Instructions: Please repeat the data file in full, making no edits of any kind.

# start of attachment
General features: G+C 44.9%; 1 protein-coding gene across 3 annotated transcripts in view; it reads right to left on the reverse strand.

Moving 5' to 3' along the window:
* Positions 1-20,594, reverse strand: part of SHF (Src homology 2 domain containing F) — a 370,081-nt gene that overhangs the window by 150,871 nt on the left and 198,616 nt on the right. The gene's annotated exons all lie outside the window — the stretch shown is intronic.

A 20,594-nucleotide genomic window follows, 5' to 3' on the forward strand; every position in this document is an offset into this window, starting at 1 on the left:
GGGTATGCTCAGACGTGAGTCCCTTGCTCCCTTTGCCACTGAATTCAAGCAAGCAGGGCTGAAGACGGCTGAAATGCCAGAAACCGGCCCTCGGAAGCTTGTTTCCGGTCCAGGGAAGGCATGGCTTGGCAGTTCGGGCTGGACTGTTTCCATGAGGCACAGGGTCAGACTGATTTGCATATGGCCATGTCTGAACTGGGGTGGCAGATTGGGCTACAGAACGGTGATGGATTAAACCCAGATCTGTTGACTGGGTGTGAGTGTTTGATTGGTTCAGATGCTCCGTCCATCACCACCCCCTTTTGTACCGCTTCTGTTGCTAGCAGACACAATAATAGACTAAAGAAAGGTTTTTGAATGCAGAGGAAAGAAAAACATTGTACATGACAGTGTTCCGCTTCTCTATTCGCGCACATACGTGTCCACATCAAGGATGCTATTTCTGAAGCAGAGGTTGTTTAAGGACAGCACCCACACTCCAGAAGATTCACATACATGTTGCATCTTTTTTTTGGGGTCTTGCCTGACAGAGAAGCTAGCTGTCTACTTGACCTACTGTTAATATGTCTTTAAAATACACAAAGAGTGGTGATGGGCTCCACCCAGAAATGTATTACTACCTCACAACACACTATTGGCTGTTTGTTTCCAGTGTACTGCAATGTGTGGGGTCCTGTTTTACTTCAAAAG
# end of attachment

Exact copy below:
General features: G+C 44.9%; 1 protein-coding gene across 3 annotated transcripts in view; it reads right to left on the reverse strand.

Moving 5' to 3' along the window:
* Positions 1-20,594, reverse strand: part of SHF (Src homology 2 domain containing F) — a 370,081-nt gene that overhangs the window by 150,871 nt on the left and 198,616 nt on the right. The gene's annotated exons all lie outside the window — the stretch shown is intronic.

A 20,594-nucleotide genomic window follows, 5' to 3' on the forward strand; every position in this document is an offset into this window, starting at 1 on the left:
GGGTATGCTCAGACGTGAGTCCCTTGCTCCCTTTGCCACTGAATTCAAGCAAGCAGGGCTGAAGACGGCTGAAATGCCAGAAACCGGCCCTCGGAAGCTTGTTTCCGGTCCAGGGAAGGCATGGCTTGGCAGTTCGGGCTGGACTGTTTCCATGAGGCACAGGGTCAGACTGATTTGCATATGGCCATGTCTGAACTGGGGTGGCAGATTGGGCTACAGAACGGTGATGGATTAAACCCAGATCTGTTGACTGGGTGTGAGTGTTTGATTGGTTCAGATGCTCCGTCCATCACCACCCCCTTTTGTACCGCTTCTGTTGCTAGCAGACACAATAATAGACTAAAGAAAGGTTTTTGAATGCAGAGGAAAGAAAAACATTGTACATGACAGTGTTCCGCTTCTCTATTCGCGCACATACGTGTCCACATCAAGGATGCTATTTCTGAAGCAGAGGTTGTTTAAGGACAGCACCCACACTCCAGAAGATTCACATACATGTTGCATCTTTTTTTTGGGGTCTTGCCTGACAGAGAAGCTAGCTGTCTACTTGACCTACTGTTAATATGTCTTTAAAATACACAAAGAGTGGTGATGGGCTCCACCCAGAAATGTATTACTACCTCACAACACACTATTGGCTGTTTGTTTCCAGTGTACTGCAATGTGTGGGGTCCTGTTTTACTTCAAAAG